On December 31, a pilot was arrested in Calgary after he was discovered unconscious in the cockpit of an aircraft that was just minutes from its scheduled takeoff. Shockingly, the pilot’s blood alcohol content tested at three times the legal limit. Many are left wondering: how did this irresponsible pilot come so close to flying?
In the wake of the incident, many began questioning the airline’s policy on testing for alcohol impairment. Journalists demanded to know why a random alcohol testing policy was not in place to prevent such a situation. Spokespeople from the airline responded that they had been under the incorrect impression that it is not legal in Canada to enforce random alcohol testing in the workplace.
It’s a common misconception that random alcohol testing is not lawful in Canada. But the opposite is true: as the Canadian Human Rights Commission’s Policy on Alcohol and Drug Testing confirms, testing for alcohol is permissible on a random basis if the employee (a) works in a safety-sensitive position and (b) is informed that random testing is a condition of employment. It has been well established that alcohol use in the workplace, especially in safety-sensitive occupations like transportation, can be dangerous; 10-20% of people who die on the job test positive for drugs like alcohol (see Stanley, 2009). Not only are random alcohol testing policies legal, but they are also necessary in some circumstances to ensure that employees are not working under the influence of drugs or alcohol and to preserve the safety of the employees and everyone else involved.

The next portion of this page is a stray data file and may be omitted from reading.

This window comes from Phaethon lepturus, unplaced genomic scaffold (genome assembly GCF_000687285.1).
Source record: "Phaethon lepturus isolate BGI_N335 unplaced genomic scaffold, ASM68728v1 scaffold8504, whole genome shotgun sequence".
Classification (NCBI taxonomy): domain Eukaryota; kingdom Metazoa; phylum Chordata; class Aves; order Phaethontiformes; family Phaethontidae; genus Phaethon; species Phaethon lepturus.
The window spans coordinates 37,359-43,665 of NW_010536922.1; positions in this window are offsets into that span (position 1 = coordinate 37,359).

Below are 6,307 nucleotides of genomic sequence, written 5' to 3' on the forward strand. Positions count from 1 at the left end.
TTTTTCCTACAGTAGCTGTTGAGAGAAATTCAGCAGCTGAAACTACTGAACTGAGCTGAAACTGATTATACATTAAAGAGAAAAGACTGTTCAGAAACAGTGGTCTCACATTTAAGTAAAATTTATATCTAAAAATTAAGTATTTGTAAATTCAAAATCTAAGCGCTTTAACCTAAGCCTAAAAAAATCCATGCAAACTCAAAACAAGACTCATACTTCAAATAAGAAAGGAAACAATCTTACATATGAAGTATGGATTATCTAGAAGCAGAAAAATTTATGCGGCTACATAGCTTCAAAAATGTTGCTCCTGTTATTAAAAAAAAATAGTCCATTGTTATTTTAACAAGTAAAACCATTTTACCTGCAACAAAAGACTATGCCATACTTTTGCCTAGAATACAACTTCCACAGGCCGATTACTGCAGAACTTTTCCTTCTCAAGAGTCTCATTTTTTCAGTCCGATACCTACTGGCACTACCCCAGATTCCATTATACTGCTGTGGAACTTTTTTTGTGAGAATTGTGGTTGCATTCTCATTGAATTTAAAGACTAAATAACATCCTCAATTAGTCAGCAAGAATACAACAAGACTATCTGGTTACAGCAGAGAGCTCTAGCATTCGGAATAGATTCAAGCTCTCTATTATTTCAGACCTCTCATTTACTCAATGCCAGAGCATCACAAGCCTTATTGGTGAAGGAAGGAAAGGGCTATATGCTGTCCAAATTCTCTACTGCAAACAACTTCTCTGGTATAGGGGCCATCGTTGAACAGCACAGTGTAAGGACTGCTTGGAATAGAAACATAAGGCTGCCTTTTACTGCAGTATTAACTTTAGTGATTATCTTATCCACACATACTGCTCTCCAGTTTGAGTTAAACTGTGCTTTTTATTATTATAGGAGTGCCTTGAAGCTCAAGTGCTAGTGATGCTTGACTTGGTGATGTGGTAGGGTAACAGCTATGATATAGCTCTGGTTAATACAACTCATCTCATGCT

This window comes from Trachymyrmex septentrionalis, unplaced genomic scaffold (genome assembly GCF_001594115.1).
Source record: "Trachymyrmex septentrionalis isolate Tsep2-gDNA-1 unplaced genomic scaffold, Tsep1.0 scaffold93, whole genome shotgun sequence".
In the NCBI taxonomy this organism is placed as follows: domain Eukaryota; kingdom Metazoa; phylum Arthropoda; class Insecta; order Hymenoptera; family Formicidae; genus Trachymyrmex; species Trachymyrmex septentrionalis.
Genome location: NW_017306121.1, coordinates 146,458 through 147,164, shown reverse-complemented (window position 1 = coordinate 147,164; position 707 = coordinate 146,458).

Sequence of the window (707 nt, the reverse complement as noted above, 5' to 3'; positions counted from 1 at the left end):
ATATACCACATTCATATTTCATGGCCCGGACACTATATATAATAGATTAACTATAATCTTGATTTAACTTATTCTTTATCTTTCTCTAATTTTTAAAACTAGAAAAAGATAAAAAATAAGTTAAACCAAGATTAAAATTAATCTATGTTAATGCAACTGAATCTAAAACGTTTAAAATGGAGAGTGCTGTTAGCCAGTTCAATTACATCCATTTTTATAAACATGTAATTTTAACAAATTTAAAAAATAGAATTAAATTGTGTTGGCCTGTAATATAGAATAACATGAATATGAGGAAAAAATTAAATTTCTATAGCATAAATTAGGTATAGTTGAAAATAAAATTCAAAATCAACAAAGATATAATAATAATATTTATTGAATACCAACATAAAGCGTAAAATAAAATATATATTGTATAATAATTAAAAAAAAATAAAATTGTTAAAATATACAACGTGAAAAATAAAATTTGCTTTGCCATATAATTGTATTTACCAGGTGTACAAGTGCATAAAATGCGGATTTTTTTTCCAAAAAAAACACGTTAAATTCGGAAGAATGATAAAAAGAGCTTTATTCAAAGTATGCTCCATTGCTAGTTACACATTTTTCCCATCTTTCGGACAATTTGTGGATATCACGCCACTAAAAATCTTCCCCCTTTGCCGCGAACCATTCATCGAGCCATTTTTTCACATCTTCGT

If there is anything to be learned from this pilot’s brush with catastrophe, it’s that employers have a duty to be aware of the legislation governing drug and alcohol testing and other workplace safety concerns. It’s fortunate that nobody was injured in this debacle and that the pilot in question was arrested before he could endanger any lives, but employers in safety-sensitive industries must take a proactive approach to preventing similar situations in the future.
Canadian Human Rights Commission’s Policy on Alcohol and Drug Testing
Global News: Sunwing Unclear on Alcohol/Drug Testing Laws in Wake of Impaired Pilot’s Arrest
Stanley, T. L. (2009). Workplace substance abuse: A grave problem. Supervision, 70(6). 18-21
Next Article: New Year, New Policy: Crafting an Effective Drug and Alcohol Policy in 2017
Previous Article: Asbestos Ban in the Works for 2018
If you would like to learn more about who we are and the services that we offer, please fill out the form below.
Thank you for your interest in SureHire.